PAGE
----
For the Boy, I think he got caught up in all of that. I think, and I’m not certain so I’ll never be fully sure, that he started to see me through the filters that those words, those descriptors, layered over me. Instead of seeing me as a solid, single entity named Thom, he saw me through the funhouse of mirrors that those words became.
He never asked me to explain myself, or when I did try to add nuance or gradients or turn those words into a spectrum of meaning for him, he didn’t or couldn’t get there with me. I think the difference between what he understood those words to mean, and how they applied to me, was too much of a gap for him.
Again, I don’t know, and might never know for sure, but it’s a theory that seems to fit well with regards to the situation.
I don’t want those terms applied to me. At all. I want to be known as just me, for my name, for as long as possible.
I don’t want to be classified, boxed, organized, shelved, categorized, or labeled, and have those things be the only thing I am for any one person. It makes my skin itch to think about how constrained those words make my entire being become in the minds of others. I’m more than any one of them, an amalgamation of all of them, and also exist beyond what any google page or dictionary might have to add to the understanding of each of those words.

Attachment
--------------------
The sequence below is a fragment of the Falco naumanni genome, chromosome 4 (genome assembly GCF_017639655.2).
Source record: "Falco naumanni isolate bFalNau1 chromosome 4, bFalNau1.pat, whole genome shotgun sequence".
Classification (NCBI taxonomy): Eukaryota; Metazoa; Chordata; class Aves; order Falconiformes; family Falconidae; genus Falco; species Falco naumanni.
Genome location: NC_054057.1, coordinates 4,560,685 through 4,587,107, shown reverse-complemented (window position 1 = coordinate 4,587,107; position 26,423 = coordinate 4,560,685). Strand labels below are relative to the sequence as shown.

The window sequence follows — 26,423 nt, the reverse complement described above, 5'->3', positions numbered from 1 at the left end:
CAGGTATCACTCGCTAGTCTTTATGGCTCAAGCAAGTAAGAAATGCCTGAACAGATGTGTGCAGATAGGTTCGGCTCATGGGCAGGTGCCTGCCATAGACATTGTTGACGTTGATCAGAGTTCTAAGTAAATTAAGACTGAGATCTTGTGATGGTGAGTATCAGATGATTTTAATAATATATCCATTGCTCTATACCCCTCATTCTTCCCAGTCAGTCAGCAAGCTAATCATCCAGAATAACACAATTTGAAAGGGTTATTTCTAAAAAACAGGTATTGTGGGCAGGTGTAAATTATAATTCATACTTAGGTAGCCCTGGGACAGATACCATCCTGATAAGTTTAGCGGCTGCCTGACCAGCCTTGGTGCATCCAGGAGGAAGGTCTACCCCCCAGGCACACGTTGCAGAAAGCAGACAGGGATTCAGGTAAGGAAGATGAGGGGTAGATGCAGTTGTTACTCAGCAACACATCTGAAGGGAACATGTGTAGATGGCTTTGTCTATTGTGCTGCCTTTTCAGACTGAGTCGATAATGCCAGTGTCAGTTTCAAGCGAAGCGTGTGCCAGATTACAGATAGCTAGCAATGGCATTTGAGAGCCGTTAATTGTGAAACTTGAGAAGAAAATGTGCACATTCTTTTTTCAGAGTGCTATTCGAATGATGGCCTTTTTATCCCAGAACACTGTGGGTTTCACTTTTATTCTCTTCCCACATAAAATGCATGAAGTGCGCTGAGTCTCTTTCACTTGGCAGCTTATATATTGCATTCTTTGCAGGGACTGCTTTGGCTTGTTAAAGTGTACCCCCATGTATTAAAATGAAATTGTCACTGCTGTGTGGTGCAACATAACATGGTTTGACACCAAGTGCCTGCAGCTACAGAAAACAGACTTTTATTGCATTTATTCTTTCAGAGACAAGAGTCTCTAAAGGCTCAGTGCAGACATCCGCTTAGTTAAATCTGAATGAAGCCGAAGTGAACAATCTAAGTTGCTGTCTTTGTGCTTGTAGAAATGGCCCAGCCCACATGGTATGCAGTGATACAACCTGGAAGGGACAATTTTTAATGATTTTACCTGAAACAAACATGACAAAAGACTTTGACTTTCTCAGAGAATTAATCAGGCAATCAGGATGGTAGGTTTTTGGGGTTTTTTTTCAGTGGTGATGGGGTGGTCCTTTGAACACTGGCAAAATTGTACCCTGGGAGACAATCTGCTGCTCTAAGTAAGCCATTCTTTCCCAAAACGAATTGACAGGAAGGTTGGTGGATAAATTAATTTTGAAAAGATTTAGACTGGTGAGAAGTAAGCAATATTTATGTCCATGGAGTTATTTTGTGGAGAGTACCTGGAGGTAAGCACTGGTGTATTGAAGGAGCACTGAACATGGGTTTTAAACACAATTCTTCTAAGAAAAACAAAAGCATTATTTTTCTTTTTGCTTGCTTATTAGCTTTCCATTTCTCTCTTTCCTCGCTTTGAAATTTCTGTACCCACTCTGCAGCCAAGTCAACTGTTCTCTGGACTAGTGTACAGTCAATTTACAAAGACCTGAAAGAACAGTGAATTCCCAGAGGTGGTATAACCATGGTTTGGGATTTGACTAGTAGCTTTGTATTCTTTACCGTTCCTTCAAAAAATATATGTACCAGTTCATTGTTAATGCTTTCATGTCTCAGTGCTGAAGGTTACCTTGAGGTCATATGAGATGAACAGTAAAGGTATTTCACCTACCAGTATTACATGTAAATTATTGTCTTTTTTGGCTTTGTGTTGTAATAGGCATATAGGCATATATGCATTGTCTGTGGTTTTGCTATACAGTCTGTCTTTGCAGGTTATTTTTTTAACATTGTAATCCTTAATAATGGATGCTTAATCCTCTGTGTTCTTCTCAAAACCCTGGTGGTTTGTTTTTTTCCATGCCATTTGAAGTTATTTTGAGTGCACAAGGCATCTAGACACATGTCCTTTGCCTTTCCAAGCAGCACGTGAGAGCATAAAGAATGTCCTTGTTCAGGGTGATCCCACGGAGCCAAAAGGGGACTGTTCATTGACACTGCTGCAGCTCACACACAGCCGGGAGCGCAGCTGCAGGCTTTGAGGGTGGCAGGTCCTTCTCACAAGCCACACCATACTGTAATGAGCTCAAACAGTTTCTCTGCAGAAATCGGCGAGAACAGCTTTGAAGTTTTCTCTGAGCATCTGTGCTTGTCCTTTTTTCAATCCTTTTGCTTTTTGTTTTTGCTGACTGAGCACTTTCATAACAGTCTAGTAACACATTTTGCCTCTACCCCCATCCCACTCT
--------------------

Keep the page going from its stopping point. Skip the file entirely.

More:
Going forward, I’m going to be cutting more of these strings.
I don’t want the weight of them on my body and personhood. I want to engage with people who are willing to question the words and terms they use to describe someone else, especially as they get to know that person more intimately, and understand that just because they have their own understanding of what those concepts, those categories, all kind of mean, they might not know the full spectrum of definition. I want them to be as curious about redefining these words, these weighted, heavy, long-standing words, full of both promise and problems, and take ownership of the words they use.
This year, this summer, this new season of Spring and at the midpoint of my life, I’m going to be far more selective about who I let in close to me. I have that right, and I owe it to myself to surround myself with quality people who enhance my life. I’m also going to start valuing myself, my own personhood, a bit higher. I’m considering the ways I can express myself and be closer to who I am, and how that can add to my life.
Stay Tuned. Daddy is going to explore this darkness a bit more, and see what he comes up with. 💚